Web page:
We All Follow the West Ham!

A Hammers fan turns back the clocks and looks back on a career of a footballing hero of his
Lifelong Hammer Alf Bell began watching the Irons from the terraces prior to World War II. He recollects a fantastic story of meeting, and eventually becoming friends, with his boyhood footballing idol…
I was born in March 1928, living in Canning Town and when I was about seven, my father first started to take me to West Ham’s home matches at the Boleyn Ground on Saturday afternoons. I fell in love with the place.
Gradually, due to his work, it was not always possible for him to always be at home at the weekends, and therefore I started to venture to the ground on my own, walking along Barking Road to Upton Park.
At that time, one could walk all round to the various stands once you entered the ground and my favourite end was definitely the South Bank.
Time passed and after the matches, myself, friends and others used to wait outside where the players would emerge after the game, although they definitely did not have all the fancy cars back then that they turn up in these days!
We would ask for their autographs, and I collected many, but sadly those things and other memorabilia was destroyed when our house was blitzed during the war.
When visiting the ground with my father in 1940, teams, due to players having been called up for service, could invite players from nearby services to guest in their teams.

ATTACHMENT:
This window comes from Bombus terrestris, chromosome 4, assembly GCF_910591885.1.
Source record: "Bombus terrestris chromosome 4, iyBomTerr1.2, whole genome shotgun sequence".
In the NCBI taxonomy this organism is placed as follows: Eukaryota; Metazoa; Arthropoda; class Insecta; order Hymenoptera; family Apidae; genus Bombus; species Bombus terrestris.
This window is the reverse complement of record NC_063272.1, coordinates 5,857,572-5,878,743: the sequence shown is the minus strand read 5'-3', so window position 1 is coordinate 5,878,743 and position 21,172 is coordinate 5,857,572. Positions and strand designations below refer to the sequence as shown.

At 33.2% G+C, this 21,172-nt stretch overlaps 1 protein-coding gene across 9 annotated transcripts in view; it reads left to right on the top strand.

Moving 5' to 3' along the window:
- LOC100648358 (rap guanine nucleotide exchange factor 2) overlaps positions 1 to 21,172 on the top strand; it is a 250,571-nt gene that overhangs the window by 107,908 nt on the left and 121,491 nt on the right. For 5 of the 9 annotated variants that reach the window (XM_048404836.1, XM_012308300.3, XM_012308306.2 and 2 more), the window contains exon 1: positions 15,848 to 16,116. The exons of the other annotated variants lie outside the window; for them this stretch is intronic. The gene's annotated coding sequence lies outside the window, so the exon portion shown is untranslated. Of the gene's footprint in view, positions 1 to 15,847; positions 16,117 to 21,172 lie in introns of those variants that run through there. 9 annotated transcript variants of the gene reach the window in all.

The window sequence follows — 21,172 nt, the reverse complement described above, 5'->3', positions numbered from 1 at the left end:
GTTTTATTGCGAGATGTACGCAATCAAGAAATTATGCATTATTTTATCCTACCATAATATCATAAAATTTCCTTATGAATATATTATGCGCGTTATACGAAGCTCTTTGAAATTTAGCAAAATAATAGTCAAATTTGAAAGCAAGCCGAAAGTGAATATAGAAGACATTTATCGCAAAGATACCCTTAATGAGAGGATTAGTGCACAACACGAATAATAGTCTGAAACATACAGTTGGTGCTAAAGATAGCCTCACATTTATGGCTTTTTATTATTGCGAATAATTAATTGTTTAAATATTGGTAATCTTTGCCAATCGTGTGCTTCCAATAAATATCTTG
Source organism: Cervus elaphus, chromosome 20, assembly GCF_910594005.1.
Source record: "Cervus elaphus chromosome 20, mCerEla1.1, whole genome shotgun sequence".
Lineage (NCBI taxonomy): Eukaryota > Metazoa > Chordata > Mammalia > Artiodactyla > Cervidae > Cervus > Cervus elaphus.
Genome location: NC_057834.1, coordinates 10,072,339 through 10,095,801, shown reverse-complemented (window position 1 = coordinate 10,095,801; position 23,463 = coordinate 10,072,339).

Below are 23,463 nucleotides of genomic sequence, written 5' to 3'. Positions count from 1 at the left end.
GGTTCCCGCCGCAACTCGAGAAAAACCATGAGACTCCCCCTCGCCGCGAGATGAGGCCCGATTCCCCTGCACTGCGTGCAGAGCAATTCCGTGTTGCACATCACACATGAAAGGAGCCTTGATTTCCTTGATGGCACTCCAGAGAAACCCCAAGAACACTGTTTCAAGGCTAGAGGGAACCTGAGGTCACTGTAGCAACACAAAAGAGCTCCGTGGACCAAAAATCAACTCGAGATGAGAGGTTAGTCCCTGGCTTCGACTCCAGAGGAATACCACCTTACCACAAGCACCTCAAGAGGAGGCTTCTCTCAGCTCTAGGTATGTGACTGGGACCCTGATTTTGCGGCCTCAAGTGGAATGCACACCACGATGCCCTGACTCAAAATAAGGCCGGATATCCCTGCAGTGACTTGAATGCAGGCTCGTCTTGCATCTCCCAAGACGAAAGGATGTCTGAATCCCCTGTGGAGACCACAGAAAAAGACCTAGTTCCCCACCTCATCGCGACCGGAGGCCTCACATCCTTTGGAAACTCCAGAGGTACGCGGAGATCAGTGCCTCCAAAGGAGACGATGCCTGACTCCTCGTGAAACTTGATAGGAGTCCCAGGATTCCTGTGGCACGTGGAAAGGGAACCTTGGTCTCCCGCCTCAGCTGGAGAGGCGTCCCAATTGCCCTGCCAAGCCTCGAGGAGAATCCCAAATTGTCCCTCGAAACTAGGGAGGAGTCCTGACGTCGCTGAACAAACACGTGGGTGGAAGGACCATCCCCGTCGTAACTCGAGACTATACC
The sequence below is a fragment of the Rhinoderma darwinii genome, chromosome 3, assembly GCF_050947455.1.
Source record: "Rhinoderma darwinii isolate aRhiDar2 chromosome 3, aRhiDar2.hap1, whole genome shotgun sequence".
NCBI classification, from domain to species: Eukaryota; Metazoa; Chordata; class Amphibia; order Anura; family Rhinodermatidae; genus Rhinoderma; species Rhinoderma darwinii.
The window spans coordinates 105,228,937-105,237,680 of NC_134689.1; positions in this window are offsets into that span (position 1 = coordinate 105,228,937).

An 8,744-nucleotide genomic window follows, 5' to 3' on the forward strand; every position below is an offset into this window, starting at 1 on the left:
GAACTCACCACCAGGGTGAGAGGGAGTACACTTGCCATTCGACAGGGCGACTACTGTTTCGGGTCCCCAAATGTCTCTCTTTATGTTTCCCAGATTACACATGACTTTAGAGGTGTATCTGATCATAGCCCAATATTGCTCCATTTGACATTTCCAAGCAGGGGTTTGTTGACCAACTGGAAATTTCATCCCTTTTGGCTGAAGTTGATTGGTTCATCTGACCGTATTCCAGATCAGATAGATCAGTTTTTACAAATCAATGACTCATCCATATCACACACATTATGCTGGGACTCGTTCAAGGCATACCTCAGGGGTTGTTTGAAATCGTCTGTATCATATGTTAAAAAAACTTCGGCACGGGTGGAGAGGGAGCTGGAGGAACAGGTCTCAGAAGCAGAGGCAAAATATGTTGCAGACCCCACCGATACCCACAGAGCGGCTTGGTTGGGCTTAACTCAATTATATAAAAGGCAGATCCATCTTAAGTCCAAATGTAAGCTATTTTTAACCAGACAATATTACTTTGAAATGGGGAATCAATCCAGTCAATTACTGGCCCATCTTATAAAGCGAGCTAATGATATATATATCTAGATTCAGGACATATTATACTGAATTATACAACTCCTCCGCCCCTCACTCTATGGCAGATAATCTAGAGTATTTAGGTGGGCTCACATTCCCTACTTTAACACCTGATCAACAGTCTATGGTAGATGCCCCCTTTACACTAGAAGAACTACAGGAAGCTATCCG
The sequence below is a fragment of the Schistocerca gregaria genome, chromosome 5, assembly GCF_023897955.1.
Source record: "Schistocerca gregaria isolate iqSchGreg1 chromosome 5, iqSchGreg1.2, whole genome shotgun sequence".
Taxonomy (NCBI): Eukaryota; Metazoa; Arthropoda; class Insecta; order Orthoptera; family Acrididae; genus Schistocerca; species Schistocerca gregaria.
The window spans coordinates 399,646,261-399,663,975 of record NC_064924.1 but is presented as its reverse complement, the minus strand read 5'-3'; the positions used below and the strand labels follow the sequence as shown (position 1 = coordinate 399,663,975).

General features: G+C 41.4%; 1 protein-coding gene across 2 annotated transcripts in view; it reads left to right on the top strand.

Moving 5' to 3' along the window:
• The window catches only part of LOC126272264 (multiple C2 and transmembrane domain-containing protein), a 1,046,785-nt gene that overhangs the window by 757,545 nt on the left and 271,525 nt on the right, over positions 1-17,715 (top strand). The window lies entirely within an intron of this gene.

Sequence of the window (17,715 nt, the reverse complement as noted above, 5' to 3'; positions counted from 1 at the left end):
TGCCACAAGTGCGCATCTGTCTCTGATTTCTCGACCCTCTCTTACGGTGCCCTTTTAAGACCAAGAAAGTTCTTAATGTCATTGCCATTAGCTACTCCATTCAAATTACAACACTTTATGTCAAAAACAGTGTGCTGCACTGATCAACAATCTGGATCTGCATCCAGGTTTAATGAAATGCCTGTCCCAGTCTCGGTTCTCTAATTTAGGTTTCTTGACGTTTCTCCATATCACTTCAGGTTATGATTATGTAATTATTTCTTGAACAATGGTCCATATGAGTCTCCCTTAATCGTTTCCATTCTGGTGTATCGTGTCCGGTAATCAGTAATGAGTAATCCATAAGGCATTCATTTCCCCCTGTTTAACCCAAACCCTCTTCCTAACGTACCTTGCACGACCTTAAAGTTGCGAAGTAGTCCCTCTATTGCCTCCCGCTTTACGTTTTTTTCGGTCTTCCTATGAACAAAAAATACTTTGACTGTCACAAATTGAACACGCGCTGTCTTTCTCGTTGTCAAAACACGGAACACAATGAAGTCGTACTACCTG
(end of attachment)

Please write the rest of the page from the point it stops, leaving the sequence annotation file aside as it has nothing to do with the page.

We would always buy a programme – which was just one sheet back then – and I particularly remember the centre-forward J. Dodds on one afternoon in 1940. I, nor my father, knew who he was, but I was very impressed by him after a superb performance.
He played again some weeks later and soon became my footballing hero.
Years later, I was in business and one of my contacts – a Scotsman – told me he was selling his business to a Mr Dodds. This was around 1990 and I subsequently went up to Blackpool and, incredibly, met my boyhood hero Ephraim ‘Jock’ Dodds.
Dodds played for Stoke and for Blackpool, and was also a Scottish international who had scored what was, for a long period of time, the fastest-ever Football League hat-trick, when he bagged three against Tranmere Rovers in 1942. He was also captain of the RAF’s football team during the war.
My footballing hero and I later became good friends, and the story had all began on the terraces at the Boleyn Ground.